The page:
Bird Medication

Bird Medication

Medicating birds is challenging. Just like all pets, giving your bird medication can be extremely difficult. Working together with your veterinarian and possibly a compounding pharmacy, medicating your pet bird can also be successful.

Bird medication can be administered in several ways. It is important to discuss with your vet which way will be most beneficial to your unique bird. It is also important to be clear on the time, frequency and dosing of your bird’s medication. Your veterinarian may suggest that you mix the medication into food or water. This is the easiest method of administering bird medication, however, it can be difficult to ensure that your bird is getting the correct dosage. The medication may also change the taste, color or consistency of the food or water and therefore may result in your bird refusing to eat or drink all together. Dehydration is dangerous in a healthy bird, and can be fatal in a bird already dealing with another illness or injury.

The most accurate way to administer medication is orally, but definitely not the easiest. If this is the route that you and your veterinarian have decided to go with, it would be in your best interest to try and offer the medication directly to you bird, before attempting to restrain him/her. Many compounding pharmacies are able to flavor medication for palatability. With the help of flavored suspension some birds even enjoy medication time!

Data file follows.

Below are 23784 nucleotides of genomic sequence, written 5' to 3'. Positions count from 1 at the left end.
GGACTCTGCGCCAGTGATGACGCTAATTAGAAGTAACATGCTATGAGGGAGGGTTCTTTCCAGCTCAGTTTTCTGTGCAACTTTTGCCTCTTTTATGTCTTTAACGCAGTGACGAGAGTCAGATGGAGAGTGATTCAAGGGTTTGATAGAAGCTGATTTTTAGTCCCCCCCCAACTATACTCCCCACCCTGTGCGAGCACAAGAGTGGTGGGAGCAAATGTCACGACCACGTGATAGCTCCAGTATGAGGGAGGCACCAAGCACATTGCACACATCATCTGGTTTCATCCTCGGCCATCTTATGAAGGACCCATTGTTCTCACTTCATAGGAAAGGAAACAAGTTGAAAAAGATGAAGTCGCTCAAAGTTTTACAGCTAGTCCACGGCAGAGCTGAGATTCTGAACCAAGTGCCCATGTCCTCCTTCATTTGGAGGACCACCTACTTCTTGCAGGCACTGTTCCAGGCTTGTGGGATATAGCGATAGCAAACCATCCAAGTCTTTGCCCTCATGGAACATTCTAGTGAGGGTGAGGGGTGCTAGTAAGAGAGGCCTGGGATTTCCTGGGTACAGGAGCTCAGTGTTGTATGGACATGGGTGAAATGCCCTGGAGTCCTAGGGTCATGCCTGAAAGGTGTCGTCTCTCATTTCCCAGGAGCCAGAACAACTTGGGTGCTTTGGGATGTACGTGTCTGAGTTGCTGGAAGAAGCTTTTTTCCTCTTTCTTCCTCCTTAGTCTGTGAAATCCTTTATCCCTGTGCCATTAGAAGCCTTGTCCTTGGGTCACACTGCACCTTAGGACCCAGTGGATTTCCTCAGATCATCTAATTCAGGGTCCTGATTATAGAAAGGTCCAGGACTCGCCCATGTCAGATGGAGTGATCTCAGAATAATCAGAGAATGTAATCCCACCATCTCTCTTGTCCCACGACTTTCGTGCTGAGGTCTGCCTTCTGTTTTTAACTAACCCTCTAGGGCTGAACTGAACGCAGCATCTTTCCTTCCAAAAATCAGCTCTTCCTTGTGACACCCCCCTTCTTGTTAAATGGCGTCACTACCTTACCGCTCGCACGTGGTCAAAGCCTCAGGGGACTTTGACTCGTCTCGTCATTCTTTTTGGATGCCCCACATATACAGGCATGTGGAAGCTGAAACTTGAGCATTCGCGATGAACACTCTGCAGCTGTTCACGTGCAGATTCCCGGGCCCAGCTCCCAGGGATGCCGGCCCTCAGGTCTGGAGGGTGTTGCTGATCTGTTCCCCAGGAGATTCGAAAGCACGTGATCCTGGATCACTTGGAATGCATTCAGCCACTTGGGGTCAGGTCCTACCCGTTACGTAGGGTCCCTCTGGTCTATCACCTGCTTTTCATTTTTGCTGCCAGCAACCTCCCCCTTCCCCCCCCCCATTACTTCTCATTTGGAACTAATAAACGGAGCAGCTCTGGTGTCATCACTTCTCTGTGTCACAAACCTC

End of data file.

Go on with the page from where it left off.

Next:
If your bird is not one that appreciates medication time, make sure that you set yourself up for success. Ensure that the medication is ready and that you have a quiet, comfortable spot in which to work. Some oral suspensions may require refrigeration, which can be offensive to some birds. Try drawing up the medication into the syringe and leave it out for 10-20 minutes before administration. Once the medication is ready, collect your bird and restrain them gently. Remember a bird’s chest needs to rise and fall in order to breathe. Do not hold too tightly. 

One method of restraint suggests that you put the palm of your hand on the side of the bird, closest to you, with your fingers wrapped around the bird’s back. Place your thumb on the side of the bird’s face (at the side of the beak or cheek). The tip of your index finger can be placed under the bird’s jaw or above the bird’s chest. A towel may also be used in this method (but be careful to watch for signs of overheating).

Once restrained, place the syringe at one side of the bird’s beak and point the syringe toward the opposite side of the bird’s throat. Apply a gentle, even pressure to slowly squeeze the medication into your bird’s mouth. If your bird is actively swallowing the medication, continue with this even pressure, until the medication is gone. If your bird is not drinking the medication, stop squeezing and allow your bird to swallow little by little. 

After you have administered the medication, take time to clean up your bird with a soft, damp cloth. Now is a great time to offer your bird a treat, which may alleviate some of the resulting fear and stress. This can also help make future attempts at medication administration go smoother. And most importantly, spend time with your bird. Remember as stressful as it is to administer medication, it is worse on your bird, especially because they weren’t feeling well to start!

Keep at it. Your bird’s health depends on it. Accurately administering medication will help get your feathery companion feeling better soon! And if you continue to struggle, ask your veterinarian for help.



This article was compiled in part with information from: